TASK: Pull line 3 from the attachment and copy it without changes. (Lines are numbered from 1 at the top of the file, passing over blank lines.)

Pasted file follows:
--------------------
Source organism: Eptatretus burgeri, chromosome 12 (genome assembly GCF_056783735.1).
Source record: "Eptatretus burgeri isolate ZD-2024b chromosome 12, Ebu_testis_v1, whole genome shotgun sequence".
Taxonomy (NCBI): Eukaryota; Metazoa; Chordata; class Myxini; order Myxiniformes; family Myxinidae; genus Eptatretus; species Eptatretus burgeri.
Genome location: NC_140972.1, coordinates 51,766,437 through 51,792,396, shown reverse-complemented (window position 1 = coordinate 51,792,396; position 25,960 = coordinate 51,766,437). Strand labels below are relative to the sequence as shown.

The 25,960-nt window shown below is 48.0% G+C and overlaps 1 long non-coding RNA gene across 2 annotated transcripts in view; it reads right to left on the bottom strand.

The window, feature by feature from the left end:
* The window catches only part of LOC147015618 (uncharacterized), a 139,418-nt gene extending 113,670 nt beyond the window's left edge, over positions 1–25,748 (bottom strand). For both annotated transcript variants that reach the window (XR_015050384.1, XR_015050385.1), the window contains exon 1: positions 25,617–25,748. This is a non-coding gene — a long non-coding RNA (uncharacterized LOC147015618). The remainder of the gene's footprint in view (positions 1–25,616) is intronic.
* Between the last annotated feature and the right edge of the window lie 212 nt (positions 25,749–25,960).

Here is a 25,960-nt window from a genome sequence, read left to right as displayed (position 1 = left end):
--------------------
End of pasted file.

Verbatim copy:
Taxonomy (NCBI): Eukaryota; Metazoa; Chordata; class Myxini; order Myxiniformes; family Myxinidae; genus Eptatretus; species Eptatretus burgeri.